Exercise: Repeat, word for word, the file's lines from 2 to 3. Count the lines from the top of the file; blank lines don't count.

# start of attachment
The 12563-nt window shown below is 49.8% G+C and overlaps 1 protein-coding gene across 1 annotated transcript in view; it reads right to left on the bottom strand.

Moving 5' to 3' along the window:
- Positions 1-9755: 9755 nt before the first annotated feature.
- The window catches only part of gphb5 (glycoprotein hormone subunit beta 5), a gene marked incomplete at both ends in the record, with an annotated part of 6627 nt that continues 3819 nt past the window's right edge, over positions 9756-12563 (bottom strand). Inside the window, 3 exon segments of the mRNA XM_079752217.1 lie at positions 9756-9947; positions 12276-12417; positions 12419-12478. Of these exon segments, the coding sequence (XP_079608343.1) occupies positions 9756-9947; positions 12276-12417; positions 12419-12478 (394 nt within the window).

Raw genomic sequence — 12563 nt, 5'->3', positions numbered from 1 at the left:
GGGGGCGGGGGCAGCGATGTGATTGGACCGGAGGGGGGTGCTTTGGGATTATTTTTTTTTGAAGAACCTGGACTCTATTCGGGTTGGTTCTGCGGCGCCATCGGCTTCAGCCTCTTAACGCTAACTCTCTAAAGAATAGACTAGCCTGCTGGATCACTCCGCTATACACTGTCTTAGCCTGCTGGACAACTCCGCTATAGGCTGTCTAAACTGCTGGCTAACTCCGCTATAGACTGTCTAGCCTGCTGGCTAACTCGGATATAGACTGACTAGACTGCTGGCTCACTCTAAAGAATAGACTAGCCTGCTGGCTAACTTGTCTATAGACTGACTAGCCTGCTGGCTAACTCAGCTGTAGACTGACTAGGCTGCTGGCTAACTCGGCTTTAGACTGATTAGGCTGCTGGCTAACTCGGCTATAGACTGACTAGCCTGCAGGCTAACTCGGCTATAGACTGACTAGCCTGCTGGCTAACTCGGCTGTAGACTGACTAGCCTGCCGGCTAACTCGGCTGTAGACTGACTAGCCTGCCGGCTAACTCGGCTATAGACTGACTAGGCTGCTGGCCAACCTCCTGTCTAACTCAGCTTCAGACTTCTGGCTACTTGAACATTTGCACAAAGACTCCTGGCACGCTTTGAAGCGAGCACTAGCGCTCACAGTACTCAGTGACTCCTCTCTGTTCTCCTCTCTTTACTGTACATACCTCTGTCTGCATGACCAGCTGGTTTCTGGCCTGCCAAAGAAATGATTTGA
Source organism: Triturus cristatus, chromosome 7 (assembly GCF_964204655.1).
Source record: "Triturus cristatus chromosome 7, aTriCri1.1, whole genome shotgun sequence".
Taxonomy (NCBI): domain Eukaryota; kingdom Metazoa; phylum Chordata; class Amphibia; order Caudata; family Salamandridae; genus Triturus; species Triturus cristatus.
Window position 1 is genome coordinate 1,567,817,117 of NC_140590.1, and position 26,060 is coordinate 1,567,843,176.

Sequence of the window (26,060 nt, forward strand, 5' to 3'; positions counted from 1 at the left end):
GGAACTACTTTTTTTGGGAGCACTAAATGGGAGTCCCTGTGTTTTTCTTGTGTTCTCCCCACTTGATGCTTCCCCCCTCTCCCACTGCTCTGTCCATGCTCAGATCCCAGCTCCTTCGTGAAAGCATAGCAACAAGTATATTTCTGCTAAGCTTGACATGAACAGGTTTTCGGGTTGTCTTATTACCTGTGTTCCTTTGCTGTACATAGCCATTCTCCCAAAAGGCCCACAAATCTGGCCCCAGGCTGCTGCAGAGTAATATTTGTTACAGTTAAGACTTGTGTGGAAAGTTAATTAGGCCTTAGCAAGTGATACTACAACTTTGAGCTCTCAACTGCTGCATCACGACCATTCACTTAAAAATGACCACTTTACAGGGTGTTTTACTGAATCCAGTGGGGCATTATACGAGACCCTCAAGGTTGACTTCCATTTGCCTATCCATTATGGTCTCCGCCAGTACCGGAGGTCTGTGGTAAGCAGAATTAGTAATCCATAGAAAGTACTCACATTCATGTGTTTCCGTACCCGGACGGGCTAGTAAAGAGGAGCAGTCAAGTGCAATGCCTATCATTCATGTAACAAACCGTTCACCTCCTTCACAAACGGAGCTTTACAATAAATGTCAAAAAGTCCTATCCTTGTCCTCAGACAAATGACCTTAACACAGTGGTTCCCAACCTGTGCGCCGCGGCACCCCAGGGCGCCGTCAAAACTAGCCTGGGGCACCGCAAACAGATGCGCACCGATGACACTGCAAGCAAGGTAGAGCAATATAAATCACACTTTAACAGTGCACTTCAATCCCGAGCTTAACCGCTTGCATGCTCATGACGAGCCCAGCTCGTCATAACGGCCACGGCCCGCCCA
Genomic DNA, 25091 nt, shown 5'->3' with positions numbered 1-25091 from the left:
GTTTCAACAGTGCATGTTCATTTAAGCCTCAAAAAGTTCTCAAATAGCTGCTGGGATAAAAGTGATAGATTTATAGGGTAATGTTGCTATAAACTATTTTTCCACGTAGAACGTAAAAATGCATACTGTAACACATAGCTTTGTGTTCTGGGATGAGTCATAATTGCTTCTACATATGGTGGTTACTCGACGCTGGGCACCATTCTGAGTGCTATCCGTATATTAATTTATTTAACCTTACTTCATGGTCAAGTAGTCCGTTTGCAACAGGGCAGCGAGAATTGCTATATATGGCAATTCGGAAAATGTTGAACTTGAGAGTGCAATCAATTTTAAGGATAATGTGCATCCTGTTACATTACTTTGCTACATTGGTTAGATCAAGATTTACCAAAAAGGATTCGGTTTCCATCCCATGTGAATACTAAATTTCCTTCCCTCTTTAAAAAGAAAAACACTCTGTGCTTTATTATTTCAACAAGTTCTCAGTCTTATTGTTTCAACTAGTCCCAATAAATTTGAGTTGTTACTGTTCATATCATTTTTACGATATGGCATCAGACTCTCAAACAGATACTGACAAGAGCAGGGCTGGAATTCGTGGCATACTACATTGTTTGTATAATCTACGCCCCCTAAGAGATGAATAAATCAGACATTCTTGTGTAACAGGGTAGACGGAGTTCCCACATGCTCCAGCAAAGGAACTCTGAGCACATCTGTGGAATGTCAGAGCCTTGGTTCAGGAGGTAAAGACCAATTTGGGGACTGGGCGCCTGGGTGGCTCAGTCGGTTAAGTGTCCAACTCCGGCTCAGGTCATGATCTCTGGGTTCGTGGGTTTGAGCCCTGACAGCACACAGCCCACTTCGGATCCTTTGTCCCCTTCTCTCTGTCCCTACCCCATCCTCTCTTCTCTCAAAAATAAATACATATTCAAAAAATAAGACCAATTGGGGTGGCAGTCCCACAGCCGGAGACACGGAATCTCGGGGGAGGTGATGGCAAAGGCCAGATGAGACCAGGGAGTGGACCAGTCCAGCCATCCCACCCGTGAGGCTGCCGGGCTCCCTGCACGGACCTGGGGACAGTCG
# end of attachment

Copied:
Moving 5' to 3' along the window:
- Positions 1-9755: 9755 nt before the first annotated feature.